I’ve participated in a bunch of rituals. From creating them, to fixing them, to just letting someone else create them, and rituals have an amazing amount of power. Unless you do them wrong. I can think of a lot of ways they were done wrong.
At a local Transgender Day of Remembrance service I attended, the participants read out the names of the trans women and men who had been killed that year, then lit candles. You would think that would be moving. It would have been, but the room was sunny and bright. And lighting candles is an act of power, putting candles out is an act of remembrance. It felt like we were adding light, rather than losing the light of the lives of very precious people.
I’ve been to interfaith services created to recognize and lament the death of people (like 9/11 services) where it’s been more about introducing the individuals in the arena who have power than it is about recognizing our loss of power through death. When the first speaker gets up to speak for 15 minutes and you realize that he or she is only really introducing the next speaker, who will then take 22 minutes to introduce the next speaker. Those really just become ego fests, and not really rituals.
I’ve been services on Dec. 17, the International Day to End Violence Against Sex Workers that have been so politicized that I’ve not felt like it was ritual at all, but rather a political rally.
When you create a ritual, ask yourself what your purpose is. Are you there for politicized reasons? Make sure you call it a rally or march, not a service. Are you there to introduce the powerful people, or to show off your inclusivity? Then, by all means, please cancel your service. No one needs to be there for that. Are you there to remember people who have died? Are you there to help people who are grieving? Are you there to help people come to terms with their own pain? Are you there to empower someone to come forward, to confess their sins or to admit the truth about their lives? For example, a service of remembrance for intimate violence survivors might have two purposes: to help those grieving the loss of their own safety and to help those currently suffering from intimate violence have the strength to find a way out.
Next, make sure that the elements of your ritual are in line with that purpose. A celebration of graduation should have different elements than a service of remembrance. There’s a seminary here, called the Baptist Theological Seminary of Richmond, and they give each graduate a towel, engraved with their name, as a symbol of the service that the graduates will do in ministry—a symbol of leadership that begins with washing the feet of your charges. For services of remembrance, many symbols can work, but tolling a bell, snuffing candles, and silence work great.
Honor safety and silence. Please, please, please. Never ask anyone to admit anything on the spot. Don’t ask for a show of hands. Don’t laugh at people. Don’t make light of a serious subject. Don’t endanger the safety of people by outing them. And don’t give people’s real names and real addresses, ever.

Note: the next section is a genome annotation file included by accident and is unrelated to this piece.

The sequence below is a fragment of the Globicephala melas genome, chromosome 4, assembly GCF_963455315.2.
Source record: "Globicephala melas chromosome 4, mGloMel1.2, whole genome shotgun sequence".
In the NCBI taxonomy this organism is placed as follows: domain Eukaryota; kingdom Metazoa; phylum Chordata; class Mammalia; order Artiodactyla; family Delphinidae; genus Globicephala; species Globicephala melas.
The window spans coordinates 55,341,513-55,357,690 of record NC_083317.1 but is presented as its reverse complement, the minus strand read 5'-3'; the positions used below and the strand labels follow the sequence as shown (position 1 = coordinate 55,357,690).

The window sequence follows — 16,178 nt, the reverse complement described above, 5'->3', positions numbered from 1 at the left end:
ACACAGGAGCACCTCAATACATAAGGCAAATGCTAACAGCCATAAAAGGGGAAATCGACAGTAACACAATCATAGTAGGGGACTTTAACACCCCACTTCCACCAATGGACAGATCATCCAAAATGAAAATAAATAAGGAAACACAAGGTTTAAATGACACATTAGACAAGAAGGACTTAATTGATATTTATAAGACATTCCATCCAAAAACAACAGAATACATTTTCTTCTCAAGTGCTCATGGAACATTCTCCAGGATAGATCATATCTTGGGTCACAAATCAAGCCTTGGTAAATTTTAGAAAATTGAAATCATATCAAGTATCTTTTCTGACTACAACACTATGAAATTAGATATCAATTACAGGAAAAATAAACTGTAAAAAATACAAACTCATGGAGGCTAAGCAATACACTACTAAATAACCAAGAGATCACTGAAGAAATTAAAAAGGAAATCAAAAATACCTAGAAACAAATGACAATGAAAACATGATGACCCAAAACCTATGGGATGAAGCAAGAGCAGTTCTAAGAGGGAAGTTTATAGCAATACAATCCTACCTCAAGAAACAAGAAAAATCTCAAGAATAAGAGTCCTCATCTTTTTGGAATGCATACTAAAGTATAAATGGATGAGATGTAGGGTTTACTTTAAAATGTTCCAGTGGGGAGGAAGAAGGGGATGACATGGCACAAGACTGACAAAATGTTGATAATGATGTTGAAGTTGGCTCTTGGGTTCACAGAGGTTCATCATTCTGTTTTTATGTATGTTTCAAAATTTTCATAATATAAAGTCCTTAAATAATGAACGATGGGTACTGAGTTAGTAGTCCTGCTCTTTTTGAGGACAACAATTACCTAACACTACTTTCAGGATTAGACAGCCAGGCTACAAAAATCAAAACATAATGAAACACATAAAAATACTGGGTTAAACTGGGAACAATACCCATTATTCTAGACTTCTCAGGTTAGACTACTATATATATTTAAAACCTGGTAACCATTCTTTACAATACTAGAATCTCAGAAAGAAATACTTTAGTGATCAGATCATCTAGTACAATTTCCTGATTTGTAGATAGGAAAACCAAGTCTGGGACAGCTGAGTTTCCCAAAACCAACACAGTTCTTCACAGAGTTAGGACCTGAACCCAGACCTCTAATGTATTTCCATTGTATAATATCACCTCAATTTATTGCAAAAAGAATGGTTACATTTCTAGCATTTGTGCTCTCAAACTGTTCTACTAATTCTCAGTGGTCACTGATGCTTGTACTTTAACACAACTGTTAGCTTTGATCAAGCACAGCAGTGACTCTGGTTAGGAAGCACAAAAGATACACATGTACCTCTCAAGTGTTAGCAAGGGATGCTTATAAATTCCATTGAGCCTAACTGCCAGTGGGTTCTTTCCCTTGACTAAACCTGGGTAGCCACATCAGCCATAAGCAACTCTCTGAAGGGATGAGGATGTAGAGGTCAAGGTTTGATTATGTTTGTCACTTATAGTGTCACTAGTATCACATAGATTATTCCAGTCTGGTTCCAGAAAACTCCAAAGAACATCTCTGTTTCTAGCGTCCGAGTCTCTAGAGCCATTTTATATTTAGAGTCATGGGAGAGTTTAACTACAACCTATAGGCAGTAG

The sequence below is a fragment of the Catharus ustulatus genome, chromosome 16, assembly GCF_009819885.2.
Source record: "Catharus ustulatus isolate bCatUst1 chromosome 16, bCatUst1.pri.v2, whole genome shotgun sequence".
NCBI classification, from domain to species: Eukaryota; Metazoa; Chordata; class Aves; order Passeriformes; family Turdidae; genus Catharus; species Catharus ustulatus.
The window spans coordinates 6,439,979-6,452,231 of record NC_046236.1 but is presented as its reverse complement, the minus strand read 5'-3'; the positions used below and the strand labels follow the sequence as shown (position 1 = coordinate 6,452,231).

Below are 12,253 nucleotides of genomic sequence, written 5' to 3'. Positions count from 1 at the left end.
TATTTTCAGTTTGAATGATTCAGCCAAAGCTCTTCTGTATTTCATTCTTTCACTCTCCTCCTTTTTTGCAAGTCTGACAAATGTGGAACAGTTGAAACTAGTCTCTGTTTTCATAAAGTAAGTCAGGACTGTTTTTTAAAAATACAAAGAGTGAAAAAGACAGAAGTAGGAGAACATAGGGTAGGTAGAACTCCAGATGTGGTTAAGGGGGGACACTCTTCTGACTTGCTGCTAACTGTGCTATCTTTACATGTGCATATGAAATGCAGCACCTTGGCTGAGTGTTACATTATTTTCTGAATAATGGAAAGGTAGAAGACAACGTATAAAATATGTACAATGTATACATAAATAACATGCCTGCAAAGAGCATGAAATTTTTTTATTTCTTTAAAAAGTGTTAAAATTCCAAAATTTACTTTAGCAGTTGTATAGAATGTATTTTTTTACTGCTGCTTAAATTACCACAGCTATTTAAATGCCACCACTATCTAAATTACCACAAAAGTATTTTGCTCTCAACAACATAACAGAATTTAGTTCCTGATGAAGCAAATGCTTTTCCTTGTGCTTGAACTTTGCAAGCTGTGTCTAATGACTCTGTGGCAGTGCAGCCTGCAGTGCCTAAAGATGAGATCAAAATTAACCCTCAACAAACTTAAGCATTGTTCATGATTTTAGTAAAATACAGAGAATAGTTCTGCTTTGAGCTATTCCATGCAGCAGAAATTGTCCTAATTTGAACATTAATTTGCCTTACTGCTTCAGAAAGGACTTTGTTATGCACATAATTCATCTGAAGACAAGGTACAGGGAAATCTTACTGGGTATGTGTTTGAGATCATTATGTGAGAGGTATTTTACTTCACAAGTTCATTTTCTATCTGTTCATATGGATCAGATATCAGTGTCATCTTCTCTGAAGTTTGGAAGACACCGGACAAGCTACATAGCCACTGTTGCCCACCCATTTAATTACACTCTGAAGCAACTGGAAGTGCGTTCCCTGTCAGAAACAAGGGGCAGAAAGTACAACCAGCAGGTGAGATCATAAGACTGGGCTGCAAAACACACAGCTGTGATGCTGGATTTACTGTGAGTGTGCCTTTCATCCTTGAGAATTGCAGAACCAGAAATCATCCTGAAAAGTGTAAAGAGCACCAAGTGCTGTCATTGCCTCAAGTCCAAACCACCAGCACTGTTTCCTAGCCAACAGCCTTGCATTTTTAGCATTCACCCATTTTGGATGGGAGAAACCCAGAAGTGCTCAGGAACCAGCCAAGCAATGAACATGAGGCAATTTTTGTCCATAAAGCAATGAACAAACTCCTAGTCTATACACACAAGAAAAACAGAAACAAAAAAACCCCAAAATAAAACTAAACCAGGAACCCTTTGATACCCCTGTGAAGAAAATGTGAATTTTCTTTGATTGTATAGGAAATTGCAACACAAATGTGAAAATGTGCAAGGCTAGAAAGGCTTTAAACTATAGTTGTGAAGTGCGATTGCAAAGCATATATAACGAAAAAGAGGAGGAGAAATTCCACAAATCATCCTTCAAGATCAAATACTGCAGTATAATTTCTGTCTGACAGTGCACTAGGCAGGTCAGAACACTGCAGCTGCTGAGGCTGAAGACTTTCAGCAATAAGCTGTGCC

Be attuned to the needs of the congregation or audience. I heard of a funeral one time where they did an open mic. The decedent was a loyal, loving, amazing gay man, and he had, throughout his life, changed people’s minds about homosexuality. He had an amazing way about him, that I can’t explain. Anyway, at his service, they gave people an opportunity to speak. A young man stood up to the microphone, began crying, and then confessed, “I’m gay.” He wasn’t out, he had never told anyone. Was this really the time to do that? It’s not that the young man was wrong to come out at a funeral. But his emotions probably got ahead of his brain, and he outed himself in a space with no support. Did anyone follow up with the young man? I don’t know…
Honor emotions, but don’t play with them. It’s easy to manipulate an audience into feeling something sad. It’s even easy to get them to react with anger. But ritual is about feeling what they already feel, not creating new emotions. A service of remembrance is for people who are already saddened about the death of loved ones. Give an outlet to feel those emotions people already feel, don’t create new ones for them to deal with.
Honor traditions. There’s a reason why people start crying at certain hymns. Those hymns remind them of other situations where loved ones have died, or where strong emotions have been felt. There’s a reason why ritual works: it doesn’t just tag our emotions right in that moment, but it brings emotions from the past into play, too. Feeling emotions is good. And those traditional means to do it is good, too. Singing a song to the tune of Amazing Grace (with more appropriate lyrics) can be good. Or saying the Lord’s Prayer or the Shema can be good, too. Even if everyone doesn’t share the same tradition, those traditions can be healing for some, and can be transitioned into good emotions for others.
Ask for help. If you’ve been given the task of creating a ritual, call a local clergy person. We do this for a living. We like ritual. For many of us, the power of ritual is one reason we’re clergy.
Bad rituals suck. They can have the opposite effect of good rituals. I have left many a service feeling empty, angry, and even violated. And if someone feels that way at the end of your ritual, you’re doing that wrong.